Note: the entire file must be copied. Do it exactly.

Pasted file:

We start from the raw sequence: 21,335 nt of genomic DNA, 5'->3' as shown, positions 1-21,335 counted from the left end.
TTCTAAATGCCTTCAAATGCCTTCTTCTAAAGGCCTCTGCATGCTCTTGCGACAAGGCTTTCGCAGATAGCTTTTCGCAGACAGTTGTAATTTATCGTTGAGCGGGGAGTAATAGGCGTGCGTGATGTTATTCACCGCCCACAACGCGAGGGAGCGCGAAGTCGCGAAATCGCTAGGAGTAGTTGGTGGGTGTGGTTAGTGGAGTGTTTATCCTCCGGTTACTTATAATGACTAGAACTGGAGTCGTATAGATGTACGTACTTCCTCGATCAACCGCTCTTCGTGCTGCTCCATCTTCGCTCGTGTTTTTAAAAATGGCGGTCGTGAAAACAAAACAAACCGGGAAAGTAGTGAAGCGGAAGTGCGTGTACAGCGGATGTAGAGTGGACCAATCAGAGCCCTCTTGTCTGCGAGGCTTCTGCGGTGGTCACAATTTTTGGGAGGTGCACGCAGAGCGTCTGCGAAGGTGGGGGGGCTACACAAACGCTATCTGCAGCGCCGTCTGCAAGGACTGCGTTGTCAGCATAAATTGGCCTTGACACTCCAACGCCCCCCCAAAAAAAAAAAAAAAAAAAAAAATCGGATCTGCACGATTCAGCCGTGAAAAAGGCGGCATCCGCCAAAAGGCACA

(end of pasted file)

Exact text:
We start from the raw sequence: 21,335 nt of genomic DNA, 5'->3' as shown, positions 1-21,335 counted from the left end.
TTCTAAATGCCTTCAAATGCCTTCTTCTAAAGGCCTCTGCATGCTCTTGCGACAAGGCTTTCGCAGATAGCTTTTCGCAGACAGTTGTAATTTATCGTTGAGCGGGGAGTAATAGGCGTGCGTGATGTTATTCACCGCCCACAACGCGAGGGAGCGCGAAGTCGCGAAATCGCTAGGAGTAGTTGGTGGGTGTGGTTAGTGGAGTGTTTATCCTCCGGTTACTTATAATGACTAGAACTGGAGTCGTATAGATGTACGTACTTCCTCGATCAACCGCTCTTCGTGCTGCTCCATCTTCGCTCGTGTTTTTAAAAATGGCGGTCGTGAAAACAAAACAAACCGGGAAAGTAGTGAAGCGGAAGTGCGTGTACAGCGGATGTAGAGTGGACCAATCAGAGCCCTCTTGTCTGCGAGGCTTCTGCGGTGGTCACAATTTTTGGGAGGTGCACGCAGAGCGTCTGCGAAGGTGGGGGGGCTACACAAACGCTATCTGCAGCGCCGTCTGCAAGGACTGCGTTGTCAGCATAAATTGGCCTTGACACTCCAACGCCCCCCCAAAAAAAAAAAAAAAAAAAAAAATCGGATCTGCACGATTCAGCCGTGAAAAAGGCGGCATCCGCCAAAAGGCACA